Security flaw found in Virgin Media Super Hub 2
A SERIOUS security vulnerability has been found in Virgin Media's newest Netgear router.
Paul Moore, an IT consultant, discovered that the Super Hub 2 router can leak user's security information every time the device is rebooted.
The security issue arises due to the device bringing up the wireless network without using any form of encryption, allowing anyone located nearby to view the user's password.
This problem presents a range of security worries for those using the device and, Moore warns on his blog, means hackers can force the devices to reboot, allowing them to steal the passwords.
Which customers are affected?
Somewhat thankfully, the security problem is only found in the Netgear VMDG485 router and modem, promoted and sold by Virgin Media as the Super Hub 2.
It's easy for customers to find out whether they're using that device.
The most effective way is to simply look on the bottom of the router where the model number is listed.
If customers are unsure about whether they are affected or not, they can ring the Virgin Media customer service line to establish the product they're using.
Virgin Media responded to the security threat to their customers by promising an update soon.
"The security of our services is of the highest importance and we are working with Netgear to develop and test a software update which will initialise encryption immediately from reboot and this is close to being issued," the broadband provider said in a statement.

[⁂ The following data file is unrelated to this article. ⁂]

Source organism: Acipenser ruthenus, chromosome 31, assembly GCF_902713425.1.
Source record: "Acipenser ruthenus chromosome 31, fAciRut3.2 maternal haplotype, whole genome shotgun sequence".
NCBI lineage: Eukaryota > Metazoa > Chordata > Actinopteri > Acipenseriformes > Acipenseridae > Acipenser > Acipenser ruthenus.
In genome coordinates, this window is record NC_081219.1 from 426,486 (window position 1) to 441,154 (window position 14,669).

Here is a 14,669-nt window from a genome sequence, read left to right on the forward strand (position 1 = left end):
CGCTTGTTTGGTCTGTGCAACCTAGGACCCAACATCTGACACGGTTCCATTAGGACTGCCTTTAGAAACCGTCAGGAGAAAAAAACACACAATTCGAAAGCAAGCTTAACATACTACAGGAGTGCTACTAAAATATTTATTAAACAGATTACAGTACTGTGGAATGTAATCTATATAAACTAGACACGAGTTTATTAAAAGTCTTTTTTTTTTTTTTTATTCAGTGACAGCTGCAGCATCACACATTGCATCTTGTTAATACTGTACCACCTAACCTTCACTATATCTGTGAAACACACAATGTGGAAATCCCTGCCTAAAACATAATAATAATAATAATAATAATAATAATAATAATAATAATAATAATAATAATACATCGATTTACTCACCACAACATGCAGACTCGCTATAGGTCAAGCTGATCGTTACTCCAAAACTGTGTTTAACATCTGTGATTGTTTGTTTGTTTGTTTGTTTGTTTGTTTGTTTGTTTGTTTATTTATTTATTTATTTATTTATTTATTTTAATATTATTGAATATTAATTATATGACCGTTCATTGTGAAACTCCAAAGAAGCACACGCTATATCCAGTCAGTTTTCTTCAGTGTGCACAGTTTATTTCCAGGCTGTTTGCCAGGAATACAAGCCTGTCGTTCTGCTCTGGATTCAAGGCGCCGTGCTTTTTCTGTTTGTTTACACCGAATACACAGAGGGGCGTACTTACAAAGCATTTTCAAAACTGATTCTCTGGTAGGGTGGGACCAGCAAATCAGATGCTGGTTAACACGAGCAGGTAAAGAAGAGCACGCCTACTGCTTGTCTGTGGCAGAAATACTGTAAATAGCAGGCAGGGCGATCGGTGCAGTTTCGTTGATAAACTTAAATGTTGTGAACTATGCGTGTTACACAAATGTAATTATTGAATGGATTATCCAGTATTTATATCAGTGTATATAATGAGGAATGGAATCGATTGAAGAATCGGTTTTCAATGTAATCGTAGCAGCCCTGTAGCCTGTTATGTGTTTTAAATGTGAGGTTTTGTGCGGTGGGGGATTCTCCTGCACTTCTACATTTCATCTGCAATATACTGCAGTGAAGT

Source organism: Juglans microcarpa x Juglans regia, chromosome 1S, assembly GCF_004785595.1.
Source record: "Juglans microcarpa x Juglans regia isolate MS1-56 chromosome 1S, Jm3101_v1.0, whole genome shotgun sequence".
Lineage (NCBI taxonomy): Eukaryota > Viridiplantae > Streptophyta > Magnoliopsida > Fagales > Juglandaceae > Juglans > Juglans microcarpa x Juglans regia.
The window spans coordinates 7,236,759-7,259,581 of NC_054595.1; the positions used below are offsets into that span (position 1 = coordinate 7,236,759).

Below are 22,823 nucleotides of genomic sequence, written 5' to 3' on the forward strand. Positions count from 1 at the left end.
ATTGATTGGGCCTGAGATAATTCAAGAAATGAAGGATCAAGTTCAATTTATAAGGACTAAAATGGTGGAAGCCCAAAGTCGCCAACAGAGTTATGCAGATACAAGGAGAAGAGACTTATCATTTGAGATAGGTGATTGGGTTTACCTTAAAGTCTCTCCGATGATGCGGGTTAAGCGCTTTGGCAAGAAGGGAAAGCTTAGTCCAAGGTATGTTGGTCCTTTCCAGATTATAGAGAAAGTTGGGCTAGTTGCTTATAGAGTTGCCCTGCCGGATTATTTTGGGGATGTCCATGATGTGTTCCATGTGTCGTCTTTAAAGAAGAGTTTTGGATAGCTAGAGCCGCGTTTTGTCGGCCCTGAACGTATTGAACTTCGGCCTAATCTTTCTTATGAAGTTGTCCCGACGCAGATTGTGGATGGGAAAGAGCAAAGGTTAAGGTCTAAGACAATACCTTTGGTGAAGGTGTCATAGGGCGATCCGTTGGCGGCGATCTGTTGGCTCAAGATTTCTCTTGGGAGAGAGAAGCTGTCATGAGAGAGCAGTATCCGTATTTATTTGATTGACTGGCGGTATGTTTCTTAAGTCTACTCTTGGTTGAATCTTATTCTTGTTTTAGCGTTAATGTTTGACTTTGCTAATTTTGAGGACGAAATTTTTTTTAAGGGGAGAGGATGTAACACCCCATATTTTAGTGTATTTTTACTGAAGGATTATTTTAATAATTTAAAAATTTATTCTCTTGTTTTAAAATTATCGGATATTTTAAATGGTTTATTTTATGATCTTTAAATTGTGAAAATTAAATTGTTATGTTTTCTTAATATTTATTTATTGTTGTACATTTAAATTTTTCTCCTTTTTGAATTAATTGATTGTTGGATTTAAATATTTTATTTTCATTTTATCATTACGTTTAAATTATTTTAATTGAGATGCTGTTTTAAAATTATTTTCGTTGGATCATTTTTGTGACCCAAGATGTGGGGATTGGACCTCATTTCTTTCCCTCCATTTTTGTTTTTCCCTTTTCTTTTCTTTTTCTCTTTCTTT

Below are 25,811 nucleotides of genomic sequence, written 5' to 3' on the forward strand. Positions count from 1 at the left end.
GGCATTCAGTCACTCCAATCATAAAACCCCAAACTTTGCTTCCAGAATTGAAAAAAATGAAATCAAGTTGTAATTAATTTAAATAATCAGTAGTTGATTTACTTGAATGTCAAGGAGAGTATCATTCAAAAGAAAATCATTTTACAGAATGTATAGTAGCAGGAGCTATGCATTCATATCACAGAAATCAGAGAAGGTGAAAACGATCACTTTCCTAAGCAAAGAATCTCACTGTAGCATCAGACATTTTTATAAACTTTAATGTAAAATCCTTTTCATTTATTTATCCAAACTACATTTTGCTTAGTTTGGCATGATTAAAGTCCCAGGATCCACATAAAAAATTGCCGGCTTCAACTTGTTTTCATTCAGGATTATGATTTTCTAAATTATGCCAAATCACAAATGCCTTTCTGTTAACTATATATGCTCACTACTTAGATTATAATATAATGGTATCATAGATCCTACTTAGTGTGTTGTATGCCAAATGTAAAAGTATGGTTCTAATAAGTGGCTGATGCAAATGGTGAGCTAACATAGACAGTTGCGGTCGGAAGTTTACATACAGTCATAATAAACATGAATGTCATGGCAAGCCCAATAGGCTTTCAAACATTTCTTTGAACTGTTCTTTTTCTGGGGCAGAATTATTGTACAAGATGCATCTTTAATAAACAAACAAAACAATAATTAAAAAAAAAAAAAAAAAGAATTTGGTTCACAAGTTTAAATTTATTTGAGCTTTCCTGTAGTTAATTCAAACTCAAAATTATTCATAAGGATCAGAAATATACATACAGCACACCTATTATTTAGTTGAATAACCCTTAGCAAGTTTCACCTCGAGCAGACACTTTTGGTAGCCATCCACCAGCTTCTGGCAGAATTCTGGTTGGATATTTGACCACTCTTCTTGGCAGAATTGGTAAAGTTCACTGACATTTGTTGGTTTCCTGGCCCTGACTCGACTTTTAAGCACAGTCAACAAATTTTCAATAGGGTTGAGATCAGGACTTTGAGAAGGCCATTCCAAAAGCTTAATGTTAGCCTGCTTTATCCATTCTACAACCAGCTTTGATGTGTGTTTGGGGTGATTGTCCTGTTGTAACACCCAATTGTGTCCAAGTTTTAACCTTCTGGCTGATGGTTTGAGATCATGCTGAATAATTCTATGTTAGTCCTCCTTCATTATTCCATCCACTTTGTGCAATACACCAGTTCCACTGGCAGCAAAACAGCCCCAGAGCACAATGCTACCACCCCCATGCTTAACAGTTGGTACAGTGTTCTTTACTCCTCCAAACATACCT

Fixing the problem
Those that want to fix the issue before Virgin Media issue an update, which could be a few months, can do so fairly easily, however.
They just need to change their password through the modem setting page, often available by browsing to: http://192.168.0.1/.
The account requires a login and, if the default details are still in place, these can be found on the modem itself.
The password can then be changed in the Super Hub settings section (click on the large red icon). We've got some tips on creating a strong password here.
Virgin Media say that they encourage all customers to change their default passwords when their routers are first installed.
In practice, however, many continue to use their default settings.
Not so super Super Hub?
Virgin Media's Super Hub is generally regarded positively - see, for example, our quick comparison here - and even beats other popular routers in some tests.
For example, in September last year, researchers at the University of Bristol carried out a range of tests on household routers to determine the best performing device available to consumers and found that the Virgin Media Super Hub offered the best home wi-fi.
The router provided speeds that were 30% faster than its closest rival the BT Home Hub 4 and also beat similar products offered by Sky Broadband and TalkTalk, the researchers found, as shown in the table below.
using 2.4GHz default mode
However, the device has also been beset by a range of problems over the past few years.
Virgin Media have already issued a number of firmware patches to solve a number of very serious faults.
In 2012, for example, the provider released the R37 update, which included key fixes for a number of issues with the device including:
- Corrupt downloads, an error which was fixed by Virgin switching on NAT acceleration.
- Interoperability issues with certain VoIP SIP phones.
- A wireless connectivity issue which required users to restart their Super Hub when connection problems occurred.
- The device randomly restarting, causing users a loss of connection.
Virgin Media say they're working to develop new fixes for this latest error as their "highest priority".
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